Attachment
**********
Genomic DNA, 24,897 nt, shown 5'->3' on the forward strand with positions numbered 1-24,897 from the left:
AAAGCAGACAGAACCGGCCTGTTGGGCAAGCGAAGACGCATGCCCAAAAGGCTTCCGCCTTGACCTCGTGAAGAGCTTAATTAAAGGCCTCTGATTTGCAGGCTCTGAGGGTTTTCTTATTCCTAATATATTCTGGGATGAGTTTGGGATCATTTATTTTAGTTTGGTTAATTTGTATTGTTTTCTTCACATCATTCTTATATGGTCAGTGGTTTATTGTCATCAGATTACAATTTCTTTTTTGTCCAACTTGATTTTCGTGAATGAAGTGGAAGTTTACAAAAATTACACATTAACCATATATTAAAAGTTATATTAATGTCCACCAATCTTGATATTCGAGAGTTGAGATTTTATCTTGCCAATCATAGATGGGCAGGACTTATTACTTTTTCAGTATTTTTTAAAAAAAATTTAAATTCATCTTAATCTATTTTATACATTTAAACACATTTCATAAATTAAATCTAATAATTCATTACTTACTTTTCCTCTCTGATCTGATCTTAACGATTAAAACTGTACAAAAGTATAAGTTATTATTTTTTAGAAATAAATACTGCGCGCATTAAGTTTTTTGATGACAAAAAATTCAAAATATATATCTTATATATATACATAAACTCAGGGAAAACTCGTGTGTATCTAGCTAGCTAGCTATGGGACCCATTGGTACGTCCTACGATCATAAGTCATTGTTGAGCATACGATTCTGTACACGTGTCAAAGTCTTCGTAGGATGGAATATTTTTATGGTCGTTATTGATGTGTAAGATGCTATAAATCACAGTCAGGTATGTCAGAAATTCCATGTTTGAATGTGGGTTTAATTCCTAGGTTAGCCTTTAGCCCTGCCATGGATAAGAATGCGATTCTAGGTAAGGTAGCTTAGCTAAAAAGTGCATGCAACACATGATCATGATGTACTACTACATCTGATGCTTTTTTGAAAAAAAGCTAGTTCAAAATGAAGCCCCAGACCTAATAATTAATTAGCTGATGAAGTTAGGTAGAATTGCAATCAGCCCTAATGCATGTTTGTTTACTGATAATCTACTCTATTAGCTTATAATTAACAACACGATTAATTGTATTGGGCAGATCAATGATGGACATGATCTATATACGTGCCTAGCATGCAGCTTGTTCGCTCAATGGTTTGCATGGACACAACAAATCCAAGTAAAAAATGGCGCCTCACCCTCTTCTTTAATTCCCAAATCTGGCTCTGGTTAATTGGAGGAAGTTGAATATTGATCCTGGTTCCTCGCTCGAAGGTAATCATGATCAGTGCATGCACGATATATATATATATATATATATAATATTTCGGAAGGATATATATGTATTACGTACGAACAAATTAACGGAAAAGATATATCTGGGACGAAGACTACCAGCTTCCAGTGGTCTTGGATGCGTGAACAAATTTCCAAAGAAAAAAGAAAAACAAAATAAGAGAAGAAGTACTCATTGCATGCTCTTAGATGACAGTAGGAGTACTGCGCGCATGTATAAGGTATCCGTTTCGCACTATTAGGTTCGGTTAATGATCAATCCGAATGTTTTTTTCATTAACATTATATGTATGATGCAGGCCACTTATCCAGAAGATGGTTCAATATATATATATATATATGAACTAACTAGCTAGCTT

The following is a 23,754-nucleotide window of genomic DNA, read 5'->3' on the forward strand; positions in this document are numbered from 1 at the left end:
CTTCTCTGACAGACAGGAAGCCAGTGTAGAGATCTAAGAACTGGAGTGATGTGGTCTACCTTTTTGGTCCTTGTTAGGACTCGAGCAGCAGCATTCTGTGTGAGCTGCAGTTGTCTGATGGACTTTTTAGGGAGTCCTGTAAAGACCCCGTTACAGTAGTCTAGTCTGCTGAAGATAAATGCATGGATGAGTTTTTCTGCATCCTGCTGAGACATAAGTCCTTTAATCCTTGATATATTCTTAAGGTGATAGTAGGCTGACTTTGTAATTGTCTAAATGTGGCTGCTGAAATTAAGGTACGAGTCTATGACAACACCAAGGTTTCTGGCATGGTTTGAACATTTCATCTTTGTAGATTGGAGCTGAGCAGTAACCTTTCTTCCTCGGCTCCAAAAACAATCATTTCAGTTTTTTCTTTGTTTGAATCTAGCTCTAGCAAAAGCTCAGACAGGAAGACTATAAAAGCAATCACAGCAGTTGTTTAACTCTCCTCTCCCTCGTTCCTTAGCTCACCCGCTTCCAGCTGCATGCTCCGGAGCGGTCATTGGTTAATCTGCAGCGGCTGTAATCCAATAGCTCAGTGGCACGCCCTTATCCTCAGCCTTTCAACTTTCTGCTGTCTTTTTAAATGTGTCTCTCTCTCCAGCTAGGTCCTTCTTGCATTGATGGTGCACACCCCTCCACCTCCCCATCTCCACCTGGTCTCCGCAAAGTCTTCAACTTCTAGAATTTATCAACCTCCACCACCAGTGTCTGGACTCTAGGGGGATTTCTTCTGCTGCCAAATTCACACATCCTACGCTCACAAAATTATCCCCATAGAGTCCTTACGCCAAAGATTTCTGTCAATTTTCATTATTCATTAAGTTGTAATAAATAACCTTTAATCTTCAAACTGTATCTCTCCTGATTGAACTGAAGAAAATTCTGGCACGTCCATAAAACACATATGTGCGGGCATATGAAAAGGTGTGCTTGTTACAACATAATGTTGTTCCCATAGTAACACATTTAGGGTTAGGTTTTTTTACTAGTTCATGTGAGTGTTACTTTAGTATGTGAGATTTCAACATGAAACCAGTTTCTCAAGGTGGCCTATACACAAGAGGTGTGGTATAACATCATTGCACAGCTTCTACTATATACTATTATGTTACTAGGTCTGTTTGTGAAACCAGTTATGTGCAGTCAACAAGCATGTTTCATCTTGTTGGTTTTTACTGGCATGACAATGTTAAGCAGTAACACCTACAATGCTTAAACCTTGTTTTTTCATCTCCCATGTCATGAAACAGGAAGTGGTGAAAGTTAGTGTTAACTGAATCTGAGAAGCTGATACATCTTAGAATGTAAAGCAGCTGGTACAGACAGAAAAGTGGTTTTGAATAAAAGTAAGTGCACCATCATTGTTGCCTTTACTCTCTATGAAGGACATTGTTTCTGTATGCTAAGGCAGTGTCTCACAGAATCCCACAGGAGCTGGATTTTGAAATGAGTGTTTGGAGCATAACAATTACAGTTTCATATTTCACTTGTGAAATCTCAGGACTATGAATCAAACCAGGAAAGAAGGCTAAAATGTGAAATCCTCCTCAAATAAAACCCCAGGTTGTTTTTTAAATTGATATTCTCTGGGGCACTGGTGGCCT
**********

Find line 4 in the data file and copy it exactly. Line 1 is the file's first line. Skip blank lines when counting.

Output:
CTTCTCTGACAGACAGGAAGCCAGTGTAGAGATCTAAGAACTGGAGTGATGTGGTCTACCTTTTTGGTCCTTGTTAGGACTCGAGCAGCAGCATTCTGTGTGAGCTGCAGTTGTCTGATGGACTTTTTAGGGAGTCCTGTAAAGACCCCGTTACAGTAGTCTAGTCTGCTGAAGATAAATGCATGGATGAGTTTTTCTGCATCCTGCTGAGACATAAGTCCTTTAATCCTTGATATATTCTTAAGGTGATAGTAGGCTGACTTTGTAATTGTCTAAATGTGGCTGCTGAAATTAAGGTACGAGTCTATGACAACACCAAGGTTTCTGGCATGGTTTGAACATTTCATCTTTGTAGATTGGAGCTGAGCAGTAACCTTTCTTCCTCGGCTCCAAAAACAATCATTTCAGTTTTTTCTTTGTTTGAATCTAGCTCTAGCAAAAGCTCAGACAGGAAGACTATAAAAGCAATCACAGCAGTTGTTTAACTCTCCTCTCCCTCGTTCCTTAGCTCACCCGCTTCCAGCTGCATGCTCCGGAGCGGTCATTGGTTAATCTGCAGCGGCTGTAATCCAATAGCTCAGTGGCACGCCCTTATCCTCAGCCTTTCAACTTTCTGCTGTCTTTTTAAATGTGTCTCTCTCTCCAGCTAGGTCCTTCTTGCATTGATGGTGCACACCCCTCCACCTCCCCATCTCCACCTGGTCTCCGCAAAGTCTTCAACTTCTAGAATTTATCAACCTCCACCACCAGTGTCTGGACTCTAGGGGGATTTCTTCTGCTGCCAAATTCACACATCCTACGCTCACAAAATTATCCCCATAGAGTCCTTACGCCAAAGATTTCTGTCAATTTTCATTATTCATTAAGTTGTAATAAATAACCTTTAATCTTCAAACTGTATCTCTCCTGATTGAACTGAAGAAAATTCTGGCACGTCCATAAAACACATATGTGCGGGCATATGAAAAGGTGTGCTTGTTACAACATAATGTTGTTCCCATAGTAACACATTTAGGGTTAGGTTTTTTTACTAGTTCATGTGAGTGTTACTTTAGTATGTGAGATTTCAACATGAAACCAGTTTCTCAAGGTGGCCTATACACAAGAGGTGTGGTATAACATCATTGCACAGCTTCTACTATATACTATTATGTTACTAGGTCTGTTTGTGAAACCAGTTATGTGCAGTCAACAAGCATGTTTCATCTTGTTGGTTTTTACTGGCATGACAATGTTAAGCAGTAACACCTACAATGCTTAAACCTTGTTTTTTCATCTCCCATGTCATGAAACAGGAAGTGGTGAAAGTTAGTGTTAACTGAATCTGAGAAGCTGATACATCTTAGAATGTAAAGCAGCTGGTACAGACAGAAAAGTGGTTTTGAATAAAAGTAAGTGCACCATCATTGTTGCCTTTACTCTCTATGAAGGACATTGTTTCTGTATGCTAAGGCAGTGTCTCACAGAATCCCACAGGAGCTGGATTTTGAAATGAGTGTTTGGAGCATAACAATTACAGTTTCATATTTCACTTGTGAAATCTCAGGACTATGAATCAAACCAGGAAAGAAGGCTAAAATGTGAAATCCTCCTCAAATAAAACCCCAGGTTGTTTTTTAAATTGATATTCTCTGGGGCACTGGTGGCCT